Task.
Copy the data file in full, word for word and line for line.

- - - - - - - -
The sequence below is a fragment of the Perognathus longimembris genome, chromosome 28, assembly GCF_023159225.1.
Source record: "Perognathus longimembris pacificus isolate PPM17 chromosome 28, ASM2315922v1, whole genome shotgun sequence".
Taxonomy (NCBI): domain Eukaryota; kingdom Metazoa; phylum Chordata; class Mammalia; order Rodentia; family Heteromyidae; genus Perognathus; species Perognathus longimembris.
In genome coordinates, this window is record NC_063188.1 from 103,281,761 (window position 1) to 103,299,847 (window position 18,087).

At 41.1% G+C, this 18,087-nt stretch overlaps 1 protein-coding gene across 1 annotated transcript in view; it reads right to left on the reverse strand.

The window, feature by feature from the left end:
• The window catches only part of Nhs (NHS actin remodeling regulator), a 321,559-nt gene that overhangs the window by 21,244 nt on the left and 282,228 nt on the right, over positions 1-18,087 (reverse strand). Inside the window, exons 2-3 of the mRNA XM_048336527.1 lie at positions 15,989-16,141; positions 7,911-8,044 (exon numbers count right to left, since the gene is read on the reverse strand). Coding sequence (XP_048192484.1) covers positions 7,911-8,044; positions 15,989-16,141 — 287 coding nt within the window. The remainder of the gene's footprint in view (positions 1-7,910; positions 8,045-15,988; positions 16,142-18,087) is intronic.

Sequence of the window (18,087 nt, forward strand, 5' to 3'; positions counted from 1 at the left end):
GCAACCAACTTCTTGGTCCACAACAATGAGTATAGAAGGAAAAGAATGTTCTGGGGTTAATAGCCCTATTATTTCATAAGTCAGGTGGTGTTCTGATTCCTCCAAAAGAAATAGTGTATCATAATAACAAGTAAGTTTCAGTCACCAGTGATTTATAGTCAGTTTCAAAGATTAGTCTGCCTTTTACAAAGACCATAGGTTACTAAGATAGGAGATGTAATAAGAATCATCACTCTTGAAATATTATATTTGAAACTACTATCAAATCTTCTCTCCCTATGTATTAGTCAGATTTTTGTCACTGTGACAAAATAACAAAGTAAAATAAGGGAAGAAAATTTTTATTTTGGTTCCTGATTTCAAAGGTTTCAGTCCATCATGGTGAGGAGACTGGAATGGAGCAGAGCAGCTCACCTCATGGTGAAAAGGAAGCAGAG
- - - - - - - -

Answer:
The sequence below is a fragment of the Perognathus longimembris genome, chromosome 28, assembly GCF_023159225.1.
Source record: "Perognathus longimembris pacificus isolate PPM17 chromosome 28, ASM2315922v1, whole genome shotgun sequence".
Taxonomy (NCBI): domain Eukaryota; kingdom Metazoa; phylum Chordata; class Mammalia; order Rodentia; family Heteromyidae; genus Perognathus; species Perognathus longimembris.
In genome coordinates, this window is record NC_063188.1 from 103,281,761 (window position 1) to 103,299,847 (window position 18,087).

At 41.1% G+C, this 18,087-nt stretch overlaps 1 protein-coding gene across 1 annotated transcript in view; it reads right to left on the reverse strand.

The window, feature by feature from the left end:
• The window catches only part of Nhs (NHS actin remodeling regulator), a 321,559-nt gene that overhangs the window by 21,244 nt on the left and 282,228 nt on the right, over positions 1-18,087 (reverse strand). Inside the window, exons 2-3 of the mRNA XM_048336527.1 lie at positions 15,989-16,141; positions 7,911-8,044 (exon numbers count right to left, since the gene is read on the reverse strand). Coding sequence (XP_048192484.1) covers positions 7,911-8,044; positions 15,989-16,141 — 287 coding nt within the window. The remainder of the gene's footprint in view (positions 1-7,910; positions 8,045-15,988; positions 16,142-18,087) is intronic.

Sequence of the window (18,087 nt, forward strand, 5' to 3'; positions counted from 1 at the left end):
GCAACCAACTTCTTGGTCCACAACAATGAGTATAGAAGGAAAAGAATGTTCTGGGGTTAATAGCCCTATTATTTCATAAGTCAGGTGGTGTTCTGATTCCTCCAAAAGAAATAGTGTATCATAATAACAAGTAAGTTTCAGTCACCAGTGATTTATAGTCAGTTTCAAAGATTAGTCTGCCTTTTACAAAGACCATAGGTTACTAAGATAGGAGATGTAATAAGAATCATCACTCTTGAAATATTATATTTGAAACTACTATCAAATCTTCTCTCCCTATGTATTAGTCAGATTTTTGTCACTGTGACAAAATAACAAAGTAAAATAAGGGAAGAAAATTTTTATTTTGGTTCCTGATTTCAAAGGTTTCAGTCCATCATGGTGAGGAGACTGGAATGGAGCAGAGCAGCTCACCTCATGGTGAAAAGGAAGCAGAG